The record is also replete with examples of defendant's insurance services over the years, lending support to plaintiff's claim his agency was like a department of the company. Although disputed, there is substantial evidence plaintiff relied upon defendant to provide it with a policy which would assure its inventory was fully protected against fire loss. There is also evidence plaintiff did not know and understand the coverage limitations of the policy.
Thus, not only was the principle of law upon which plaintiff requested the jury be instructed correct, but also there was substantial evidence in the record to support an instruction on it. In such circumstances a correct instruction on the issue was required. We have said, "* * * [I]nstructions should fairly and completely present the jury with those issues they are to decide. [They] are the jury's only source of guidance for the correct application of the law to the facts." Lovely v. Ewing, 183 N.W.2d 682, 684 (Iowa 1971), and citations. The jury needed and was entitled to know the law on the issue of reliance. Plaintiff's right to an accurate instruction on the principle is especially clear because its requested Instruction 5 embodied the applicable rule. Even if the requested instruction was not framed so trial court could give it literally, it alerted the court to a pertinent legal principle not otherwise covered by the instructions and on that basis alone should have been appropriately communicated to the jury. See Henneman v. McCalla, 260 Iowa 60, 69, 148 N.W.2d 447, 452 (1967), and citations. The requested instruction called trial court's attention to the issue so that the misstatement of law in Instruction 9 cannot be viewed as inadvertent.
Apart from this, the reasoning of the majority in holding trial court's error somehow neutralized by Instructions 7, 8 and the remainder of Instruction 9 is mistaken. Instructions 7 and 8 do not even reach the issue of reliance and could hardly purge the record of error on a subject they do not discuss. Even if they did include the correct rule they could not cure the error. "Giving an incorrect instruction is not obviated by giving a correct one on the same issue since it is impossible to tell whether the jury followed the correct guide or the incorrect one." Wheatley v. Heideman, 251 Iowa 695, 713, 102 N.W.2d 343, 354 (1960).
As a matter of fact, Instructions 7 and 8 shed no light on the issue of reliance. That is why Instruction 9 was necessary. As to it the majority takes an untenable position when it first concedes disagreement with trial court's positive statement that an owner has a duty to know the terms of his insurance policies and then finds it nonprejudicial because omitted from the immediately subsequent recital of what plaintiff was to advise Stoll in applying the rule to this case. There is no problem reconciling what is first and later said in the instruction. The first statement is a general statement of plaintiff's purported duty as owner of insurable property. The second simply tells the jury what plaintiff must advise its agent. There is no inconsistency and the second statement does not in any way limit, modify, or change the first. In fact it is built upon the first and entirely consistent with it. It would not serve any purpose to repeat plaintiff's alleged duty to familiarize itself with terms and conditions of insurance policies issued on its property in a paragraph of the instruction telling what plaintiff must advise its agent before it is obtained. The interpretation placed on the instruction by the majority is strained, hypertechnical and unjustified. Moreover, "The real test of the meaning and effect of an instruction for the purpose of review * * * is, the idea which the language objected to is fairly calculated to convey to the minds of jurors drawn from the ordinary walks of life * * *." Law v. Bryant Asphaltic Paving Co., 175 Iowa 747, 753, 157 N.W. 175, 178 (1916); see also Leaders v. Dreher, 169 N.W.2d 570, 575 (Iowa 1969). This principle is as applicable when an instruction is defended as when it is attacked. The meaning imputed to Instruction 9 by the majority flunks the test. Its reasoning belies the plain meaning of what trial court said on perhaps the most significant issue in the case. I believe lay jurors from ordinary walks of life would take the court's statement to mean plaintiff could not recover if it did not know the coverage limitations of its policy before the fire and am confident that is what defense counsel argued. The briefs show that is how counsel on both sides understood it.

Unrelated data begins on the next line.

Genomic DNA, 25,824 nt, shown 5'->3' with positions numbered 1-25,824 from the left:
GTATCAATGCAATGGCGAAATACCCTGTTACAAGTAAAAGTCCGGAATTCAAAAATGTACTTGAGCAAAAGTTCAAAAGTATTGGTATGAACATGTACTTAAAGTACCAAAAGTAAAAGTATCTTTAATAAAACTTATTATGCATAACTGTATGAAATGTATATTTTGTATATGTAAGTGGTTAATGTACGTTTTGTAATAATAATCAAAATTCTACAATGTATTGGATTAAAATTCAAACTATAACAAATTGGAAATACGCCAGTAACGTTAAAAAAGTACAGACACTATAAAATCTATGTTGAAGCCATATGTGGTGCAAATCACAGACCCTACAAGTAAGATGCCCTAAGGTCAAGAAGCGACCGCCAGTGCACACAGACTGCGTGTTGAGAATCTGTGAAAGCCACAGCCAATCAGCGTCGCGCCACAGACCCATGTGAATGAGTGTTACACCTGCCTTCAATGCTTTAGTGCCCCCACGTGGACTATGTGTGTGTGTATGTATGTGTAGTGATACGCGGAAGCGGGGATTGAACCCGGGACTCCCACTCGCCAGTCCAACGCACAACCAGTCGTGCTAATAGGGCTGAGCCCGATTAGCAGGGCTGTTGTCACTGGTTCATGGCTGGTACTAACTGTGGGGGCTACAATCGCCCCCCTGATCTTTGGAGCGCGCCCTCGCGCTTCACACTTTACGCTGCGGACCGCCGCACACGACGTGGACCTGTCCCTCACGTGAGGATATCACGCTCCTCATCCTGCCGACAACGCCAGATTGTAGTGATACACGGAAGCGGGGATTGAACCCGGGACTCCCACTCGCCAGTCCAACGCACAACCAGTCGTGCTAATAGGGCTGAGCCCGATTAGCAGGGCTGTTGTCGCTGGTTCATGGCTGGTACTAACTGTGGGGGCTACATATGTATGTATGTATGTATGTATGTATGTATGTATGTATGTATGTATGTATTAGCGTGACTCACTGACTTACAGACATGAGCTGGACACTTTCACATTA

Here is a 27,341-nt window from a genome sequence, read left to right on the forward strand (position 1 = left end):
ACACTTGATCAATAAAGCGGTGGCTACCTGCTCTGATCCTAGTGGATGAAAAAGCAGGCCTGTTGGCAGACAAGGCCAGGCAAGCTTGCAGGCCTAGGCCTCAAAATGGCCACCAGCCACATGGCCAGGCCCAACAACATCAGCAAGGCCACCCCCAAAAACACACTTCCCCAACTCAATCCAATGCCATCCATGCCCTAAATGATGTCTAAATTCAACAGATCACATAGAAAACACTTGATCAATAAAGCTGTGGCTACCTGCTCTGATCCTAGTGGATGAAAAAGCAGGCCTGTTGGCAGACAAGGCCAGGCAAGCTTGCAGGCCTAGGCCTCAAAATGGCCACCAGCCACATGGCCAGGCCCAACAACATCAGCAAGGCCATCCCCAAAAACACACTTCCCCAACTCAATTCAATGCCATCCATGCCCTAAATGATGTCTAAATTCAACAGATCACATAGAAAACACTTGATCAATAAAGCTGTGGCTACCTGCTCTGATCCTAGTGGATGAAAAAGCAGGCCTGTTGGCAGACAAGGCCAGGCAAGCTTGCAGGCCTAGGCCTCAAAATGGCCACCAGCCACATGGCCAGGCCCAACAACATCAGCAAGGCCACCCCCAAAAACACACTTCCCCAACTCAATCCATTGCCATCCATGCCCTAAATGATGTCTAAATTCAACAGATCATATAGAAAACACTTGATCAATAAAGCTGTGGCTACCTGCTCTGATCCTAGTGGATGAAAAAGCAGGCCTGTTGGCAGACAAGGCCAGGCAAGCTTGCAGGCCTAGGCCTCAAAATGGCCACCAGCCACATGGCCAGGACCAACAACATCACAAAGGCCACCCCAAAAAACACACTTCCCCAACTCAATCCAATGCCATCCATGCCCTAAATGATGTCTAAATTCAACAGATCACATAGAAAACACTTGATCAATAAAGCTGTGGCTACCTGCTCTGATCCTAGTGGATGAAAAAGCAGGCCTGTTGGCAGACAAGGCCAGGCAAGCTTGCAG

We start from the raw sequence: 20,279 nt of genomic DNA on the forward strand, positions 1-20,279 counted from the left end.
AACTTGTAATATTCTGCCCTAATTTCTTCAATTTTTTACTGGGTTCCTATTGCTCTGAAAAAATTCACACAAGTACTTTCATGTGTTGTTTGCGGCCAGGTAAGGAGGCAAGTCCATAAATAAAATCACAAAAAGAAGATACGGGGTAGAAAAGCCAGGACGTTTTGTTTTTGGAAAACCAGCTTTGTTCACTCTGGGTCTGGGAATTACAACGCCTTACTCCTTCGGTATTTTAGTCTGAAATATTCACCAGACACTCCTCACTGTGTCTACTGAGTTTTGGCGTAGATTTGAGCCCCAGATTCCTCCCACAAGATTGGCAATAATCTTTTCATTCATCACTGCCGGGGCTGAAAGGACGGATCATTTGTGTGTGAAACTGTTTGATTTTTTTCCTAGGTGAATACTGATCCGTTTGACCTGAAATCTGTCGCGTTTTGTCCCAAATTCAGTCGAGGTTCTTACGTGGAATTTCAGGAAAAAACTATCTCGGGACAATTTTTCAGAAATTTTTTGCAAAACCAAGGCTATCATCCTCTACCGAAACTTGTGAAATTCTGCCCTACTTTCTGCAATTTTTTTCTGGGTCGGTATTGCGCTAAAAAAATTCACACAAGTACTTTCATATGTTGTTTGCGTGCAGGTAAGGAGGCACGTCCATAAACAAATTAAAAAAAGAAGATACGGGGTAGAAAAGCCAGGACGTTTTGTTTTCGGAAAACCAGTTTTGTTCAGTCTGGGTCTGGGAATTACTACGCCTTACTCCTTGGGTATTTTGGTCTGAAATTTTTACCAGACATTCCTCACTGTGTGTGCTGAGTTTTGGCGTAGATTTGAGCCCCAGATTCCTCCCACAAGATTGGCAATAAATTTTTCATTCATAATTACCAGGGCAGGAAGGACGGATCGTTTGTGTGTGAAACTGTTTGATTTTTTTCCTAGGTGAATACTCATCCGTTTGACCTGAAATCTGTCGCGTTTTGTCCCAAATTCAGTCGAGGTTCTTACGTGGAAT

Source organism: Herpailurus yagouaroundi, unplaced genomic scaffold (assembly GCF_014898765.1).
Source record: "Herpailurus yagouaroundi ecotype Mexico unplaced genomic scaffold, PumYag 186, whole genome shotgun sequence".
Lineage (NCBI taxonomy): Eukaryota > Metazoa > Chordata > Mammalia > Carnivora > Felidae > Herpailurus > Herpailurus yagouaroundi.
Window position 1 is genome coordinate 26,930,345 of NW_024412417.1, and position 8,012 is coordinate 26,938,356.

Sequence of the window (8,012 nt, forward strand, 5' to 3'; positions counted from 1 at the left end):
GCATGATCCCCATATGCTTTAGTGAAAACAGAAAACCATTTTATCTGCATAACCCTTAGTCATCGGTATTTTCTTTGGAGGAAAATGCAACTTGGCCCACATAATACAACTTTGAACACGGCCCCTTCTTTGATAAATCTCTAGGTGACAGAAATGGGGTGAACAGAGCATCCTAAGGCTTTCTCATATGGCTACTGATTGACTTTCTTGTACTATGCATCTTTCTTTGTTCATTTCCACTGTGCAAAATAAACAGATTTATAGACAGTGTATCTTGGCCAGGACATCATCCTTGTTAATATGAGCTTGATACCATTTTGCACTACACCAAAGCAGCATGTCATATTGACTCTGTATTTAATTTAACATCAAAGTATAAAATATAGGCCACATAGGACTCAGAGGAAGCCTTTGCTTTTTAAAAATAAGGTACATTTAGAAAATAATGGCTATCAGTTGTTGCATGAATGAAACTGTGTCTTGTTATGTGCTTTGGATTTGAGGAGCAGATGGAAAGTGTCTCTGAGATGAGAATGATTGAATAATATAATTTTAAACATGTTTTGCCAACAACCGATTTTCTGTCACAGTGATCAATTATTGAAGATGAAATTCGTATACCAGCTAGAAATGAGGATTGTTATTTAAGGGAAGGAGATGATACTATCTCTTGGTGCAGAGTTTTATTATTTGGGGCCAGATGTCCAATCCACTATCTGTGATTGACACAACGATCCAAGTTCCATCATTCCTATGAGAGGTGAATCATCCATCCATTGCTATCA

I would reverse and remand for new trial.
UHLENHOPP and REYNOLDSON, JJ., join in this dissent.